The Federal Reserve on Wednesday enacted its second consecutive 0.75 percentage point interest rate increase as it seeks to tamp down runaway inflation without creating a recession.
In taking the benchmark overnight borrowing rate up to a range of 2.25%-2.5%, the moves in June and July represent the most stringent consecutive action since the Fed began using the overnight funds rate as the principal tool of monetary policy in the early 1990s.
While the fed funds rate most directly impacts what banks charge each other for short-term loans, it feeds into a multitude of consumer products such as adjustable mortgages, auto loans and credit cards. The increase takes the funds rate to its highest level since December 2018.
Markets largely expected the move after Fed officials telegraphed the increase in a series of statements since the June meeting.
Stocks hit their highs after Fed Chair Jerome Powell left the door open about its next move at the September meeting, saying it would depend on the data. Central bankers have emphasized the importance of bringing down inflation even if it means slowing the economy.
“As the stance of monetary policy tightens further, it likely will become appropriate to slow the pace of increases while we assess how our cumulative policy adjustments are affecting the economy and inflation,” Powell said.
The major averages surged as Federal Reserve Chair Jerome Powell spoke at his press conference on Wednesday and suggested the central bank could slow the pace of its hikes.
The S&P 500 added 2.6% to close at 4,023.61. The tech-heavy Nasdaq Composite gained nearly 4.1% to end at 12,032.42. The Dow Jones Industrial Average leaped 436.05 points, or 1.3%, to end at 32,197.59.
The 10-year Treasury yield ended the day little changed.
Jerome Powell has signaled that the Fed is aware of the negative impact of its rate hikes on the economy, which is boosting stocks on Wednesday afternoon, according to a strategist at BlackRock.
“I think the reason this is providing some relief to the equity market is the Fed is acknowledging that there can be an impact on growth, to the economy, based on their policy,” said Gargi Chaudhuri, head of BlackRock’s iShares investment strategy, Americas.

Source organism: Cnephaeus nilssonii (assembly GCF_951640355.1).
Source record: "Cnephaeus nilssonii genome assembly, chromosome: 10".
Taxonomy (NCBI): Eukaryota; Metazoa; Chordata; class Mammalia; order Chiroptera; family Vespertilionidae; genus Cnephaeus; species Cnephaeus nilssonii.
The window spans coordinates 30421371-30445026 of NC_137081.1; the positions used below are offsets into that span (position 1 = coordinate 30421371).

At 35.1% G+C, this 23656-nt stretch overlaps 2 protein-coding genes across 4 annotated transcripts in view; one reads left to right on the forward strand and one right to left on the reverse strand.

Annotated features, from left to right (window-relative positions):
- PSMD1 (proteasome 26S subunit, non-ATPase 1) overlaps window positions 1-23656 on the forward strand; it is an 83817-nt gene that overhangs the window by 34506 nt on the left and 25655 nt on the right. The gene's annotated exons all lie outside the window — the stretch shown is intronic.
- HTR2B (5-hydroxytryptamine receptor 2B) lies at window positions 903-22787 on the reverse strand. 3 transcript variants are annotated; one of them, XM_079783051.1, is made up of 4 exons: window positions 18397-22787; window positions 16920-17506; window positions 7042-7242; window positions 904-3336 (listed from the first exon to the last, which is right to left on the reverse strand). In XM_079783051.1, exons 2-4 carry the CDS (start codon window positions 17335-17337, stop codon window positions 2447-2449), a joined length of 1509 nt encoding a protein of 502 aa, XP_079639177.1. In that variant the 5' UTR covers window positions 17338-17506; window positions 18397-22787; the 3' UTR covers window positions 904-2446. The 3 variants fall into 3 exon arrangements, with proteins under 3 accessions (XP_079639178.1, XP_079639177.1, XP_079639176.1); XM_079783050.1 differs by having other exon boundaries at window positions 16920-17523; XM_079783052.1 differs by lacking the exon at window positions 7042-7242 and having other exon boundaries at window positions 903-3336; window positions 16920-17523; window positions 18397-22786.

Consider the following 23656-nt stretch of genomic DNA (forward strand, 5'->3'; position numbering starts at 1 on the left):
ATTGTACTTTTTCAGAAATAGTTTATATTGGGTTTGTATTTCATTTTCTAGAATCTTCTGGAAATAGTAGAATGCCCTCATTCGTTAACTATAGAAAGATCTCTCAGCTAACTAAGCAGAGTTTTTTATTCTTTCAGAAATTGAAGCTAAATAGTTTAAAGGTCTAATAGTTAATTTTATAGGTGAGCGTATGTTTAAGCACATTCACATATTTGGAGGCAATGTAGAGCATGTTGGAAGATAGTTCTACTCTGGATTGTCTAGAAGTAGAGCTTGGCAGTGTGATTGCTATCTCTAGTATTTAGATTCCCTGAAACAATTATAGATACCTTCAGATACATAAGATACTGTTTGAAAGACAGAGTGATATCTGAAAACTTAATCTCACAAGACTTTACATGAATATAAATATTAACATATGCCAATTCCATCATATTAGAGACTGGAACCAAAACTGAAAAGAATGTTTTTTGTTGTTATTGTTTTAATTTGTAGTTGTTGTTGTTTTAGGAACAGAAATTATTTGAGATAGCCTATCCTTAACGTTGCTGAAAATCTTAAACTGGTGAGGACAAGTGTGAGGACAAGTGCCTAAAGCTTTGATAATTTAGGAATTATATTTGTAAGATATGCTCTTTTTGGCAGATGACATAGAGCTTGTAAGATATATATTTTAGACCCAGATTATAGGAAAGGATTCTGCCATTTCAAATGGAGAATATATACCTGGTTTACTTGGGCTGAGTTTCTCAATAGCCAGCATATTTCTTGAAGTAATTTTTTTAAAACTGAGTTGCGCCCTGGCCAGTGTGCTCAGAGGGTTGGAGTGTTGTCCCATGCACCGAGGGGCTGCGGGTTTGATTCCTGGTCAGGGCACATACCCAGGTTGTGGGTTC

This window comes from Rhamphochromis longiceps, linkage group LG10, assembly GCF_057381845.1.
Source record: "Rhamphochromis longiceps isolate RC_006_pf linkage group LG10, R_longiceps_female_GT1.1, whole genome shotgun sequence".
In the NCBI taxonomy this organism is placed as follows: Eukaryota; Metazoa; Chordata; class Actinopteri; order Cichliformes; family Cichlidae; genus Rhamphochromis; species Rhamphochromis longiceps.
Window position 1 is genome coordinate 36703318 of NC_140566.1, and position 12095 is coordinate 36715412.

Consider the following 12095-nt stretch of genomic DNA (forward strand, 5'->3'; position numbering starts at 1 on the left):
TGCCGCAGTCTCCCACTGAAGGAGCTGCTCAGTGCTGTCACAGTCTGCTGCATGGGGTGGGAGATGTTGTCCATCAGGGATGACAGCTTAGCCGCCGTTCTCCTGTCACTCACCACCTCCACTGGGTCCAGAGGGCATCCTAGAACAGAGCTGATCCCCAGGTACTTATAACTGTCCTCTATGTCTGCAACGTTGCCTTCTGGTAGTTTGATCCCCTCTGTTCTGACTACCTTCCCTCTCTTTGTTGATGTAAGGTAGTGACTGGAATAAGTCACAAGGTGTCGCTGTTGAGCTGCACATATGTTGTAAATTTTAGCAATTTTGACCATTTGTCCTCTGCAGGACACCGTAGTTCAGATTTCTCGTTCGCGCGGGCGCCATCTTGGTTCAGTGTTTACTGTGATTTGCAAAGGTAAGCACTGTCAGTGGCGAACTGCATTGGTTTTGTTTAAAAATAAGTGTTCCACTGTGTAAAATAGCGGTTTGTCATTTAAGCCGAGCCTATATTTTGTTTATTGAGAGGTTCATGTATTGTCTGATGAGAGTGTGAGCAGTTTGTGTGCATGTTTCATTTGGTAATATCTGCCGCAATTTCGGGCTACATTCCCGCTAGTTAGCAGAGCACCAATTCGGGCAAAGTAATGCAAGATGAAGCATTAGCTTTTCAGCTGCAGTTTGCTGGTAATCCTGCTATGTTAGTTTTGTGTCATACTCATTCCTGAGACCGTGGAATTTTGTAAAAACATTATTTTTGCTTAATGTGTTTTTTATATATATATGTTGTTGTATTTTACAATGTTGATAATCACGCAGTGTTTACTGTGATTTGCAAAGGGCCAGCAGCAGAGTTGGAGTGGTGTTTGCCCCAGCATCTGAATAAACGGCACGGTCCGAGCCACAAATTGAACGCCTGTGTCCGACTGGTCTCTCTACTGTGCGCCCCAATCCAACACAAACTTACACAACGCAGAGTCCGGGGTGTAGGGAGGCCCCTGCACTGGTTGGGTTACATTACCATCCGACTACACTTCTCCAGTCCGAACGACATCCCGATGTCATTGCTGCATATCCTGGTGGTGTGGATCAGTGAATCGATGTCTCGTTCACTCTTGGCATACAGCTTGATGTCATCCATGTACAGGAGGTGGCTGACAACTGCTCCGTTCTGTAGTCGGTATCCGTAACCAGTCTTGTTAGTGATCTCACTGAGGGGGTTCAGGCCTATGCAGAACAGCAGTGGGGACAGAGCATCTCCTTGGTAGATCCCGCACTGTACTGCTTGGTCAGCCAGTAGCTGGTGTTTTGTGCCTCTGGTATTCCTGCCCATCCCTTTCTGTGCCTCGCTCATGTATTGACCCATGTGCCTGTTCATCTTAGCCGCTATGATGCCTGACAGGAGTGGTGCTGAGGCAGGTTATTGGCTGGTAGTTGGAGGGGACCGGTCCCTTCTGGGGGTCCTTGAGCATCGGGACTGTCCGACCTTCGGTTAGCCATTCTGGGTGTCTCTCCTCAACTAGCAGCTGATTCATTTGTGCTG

“They’re recognizing there are two sides of this – there’s a growth tradeoff to fight inflation. The recognition is something we heard today that we didn’t hear before.”
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Powell said that the Fed could slow rate hikes in the months ahead and said that there could be some more financial tightening “in the pipeline” from the hikes that have already been made but maybe haven’t taken full effect yet throughout the economy.
With prices rising at their fastest pace in a generation, the Federal Reserve is ratcheting up its fight against inflation.
On Wednesday, the Fed raised its benchmark interest rate by additional three-quarters of a percentage point. This is the fourth time the central bank has raised rates this year.
It follows an increase of the same size in June — rate hikes at this pace and magnitude have not occurred since the late 1980s.
Despite these fast and furious moves, the central bank has its work cut out for it. Its goal is to rein in inflation without kickstarting a recession.
"The labor market is extremely tight, and inflation is much too high," Fed Chair Jerome Powell said at a news conference, where he explained the "unusually large" move up in rates.
He and his colleagues are trying to fight inflation by tackling demand. They are pushing up the cost of of credit — what consumers and companies pay to borrow money — and they are trying to deal with a jobs market the Fed chair has called "unsustainably hot," where wages are rising fast because many businesses are paying more to find workers.
Recent indicators of spending and production have softened. Nonetheless, job gains have been robust in recent months, and the unemployment rate has remained low.
Inflation remains elevated, reflecting supply and demand imbalances related to the pandemic, higher food and energy prices, and broader price pressures.
Russia's war against Ukraine is causing tremendous human and economic hardship. The war and related events are creating additional upward pressure on inflation and are weighing on global economic activity. The Committee is highly attentive to inflation risks.
The Federal Reserve raised its benchmark interest rates by 75 basis points on Wednesday, the latest in a series of rate hikes intended to cool the economy and bring down inflation.
For all Americans, higher interest rates carry weighty financial implications. Main Street business owners are no exception, as the higher interest rates will flow through to the cost of business loans from lenders including national, regional, and community banks, as well as the Small Business Administration’s key 7(a) loan program.
Even more significant may be how the economic slowdown being engineered by the Fed influences consumer demand and the growth outlook for Main Street.
With the odds of recession mounting as a result, at least partially, of the recent series of Fed rate hikes, the cost to be paid by Main Street isn’t limited to a bigger monthly debt interest payment and higher cost on new loans.
The biggest issue is a business lending market that may quickly dry up as banks pull back on loans to conserve capital and limit risk, and an increasingly smaller percentage of business owners meet stricter credit requirements. Source: CNBC,FRB,IEP...